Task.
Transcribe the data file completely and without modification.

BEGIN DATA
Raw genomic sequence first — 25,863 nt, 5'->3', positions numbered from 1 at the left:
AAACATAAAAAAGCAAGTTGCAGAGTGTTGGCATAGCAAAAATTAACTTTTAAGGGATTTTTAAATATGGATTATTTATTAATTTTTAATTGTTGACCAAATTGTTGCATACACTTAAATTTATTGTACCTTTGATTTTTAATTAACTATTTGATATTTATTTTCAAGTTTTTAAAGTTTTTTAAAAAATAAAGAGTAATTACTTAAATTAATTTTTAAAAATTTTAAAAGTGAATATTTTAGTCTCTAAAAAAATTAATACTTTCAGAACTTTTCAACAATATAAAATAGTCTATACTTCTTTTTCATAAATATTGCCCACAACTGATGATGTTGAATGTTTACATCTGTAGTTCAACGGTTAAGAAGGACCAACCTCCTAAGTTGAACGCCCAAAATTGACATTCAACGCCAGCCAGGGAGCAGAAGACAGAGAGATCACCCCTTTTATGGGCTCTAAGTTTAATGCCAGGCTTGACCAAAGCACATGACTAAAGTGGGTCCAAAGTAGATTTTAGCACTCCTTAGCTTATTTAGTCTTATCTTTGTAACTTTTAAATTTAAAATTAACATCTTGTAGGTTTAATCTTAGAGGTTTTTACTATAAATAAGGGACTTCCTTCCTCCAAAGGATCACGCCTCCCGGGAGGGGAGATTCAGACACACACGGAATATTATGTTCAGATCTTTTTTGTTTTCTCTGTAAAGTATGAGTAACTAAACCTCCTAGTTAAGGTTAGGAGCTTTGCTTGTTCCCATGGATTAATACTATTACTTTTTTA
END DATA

Raw genomic sequence first — 25,863 nt, 5'->3', positions numbered from 1 at the left:
AAACATAAAAAAGCAAGTTGCAGAGTGTTGGCATAGCAAAAATTAACTTTTAAGGGATTTTTAAATATGGATTATTTATTAATTTTTAATTGTTGACCAAATTGTTGCATACACTTAAATTTATTGTACCTTTGATTTTTAATTAACTATTTGATATTTATTTTCAAGTTTTTAAAGTTTTTTAAAAAATAAAGAGTAATTACTTAAATTAATTTTTAAAAATTTTAAAAGTGAATATTTTAGTCTCTAAAAAAATTAATACTTTCAGAACTTTTCAACAATATAAAATAGTCTATACTTCTTTTTCATAAATATTGCCCACAACTGATGATGTTGAATGTTTACATCTGTAGTTCAACGGTTAAGAAGGACCAACCTCCTAAGTTGAACGCCCAAAATTGACATTCAACGCCAGCCAGGGAGCAGAAGACAGAGAGATCACCCCTTTTATGGGCTCTAAGTTTAATGCCAGGCTTGACCAAAGCACATGACTAAAGTGGGTCCAAAGTAGATTTTAGCACTCCTTAGCTTATTTAGTCTTATCTTTGTAACTTTTAAATTTAAAATTAACATCTTGTAGGTTTAATCTTAGAGGTTTTTACTATAAATAAGGGACTTCCTTCCTCCAAAGGATCACGCCTCCCGGGAGGGGAGATTCAGACACACACGGAATATTATGTTCAGATCTTTTTTGTTTTCTCTGTAAAGTATGAGTAACTAAACCTCCTAGTTAAGGTTAGGAGCTTTGCTTGTTCCCATGGATTAATACTATTACTTTTTTA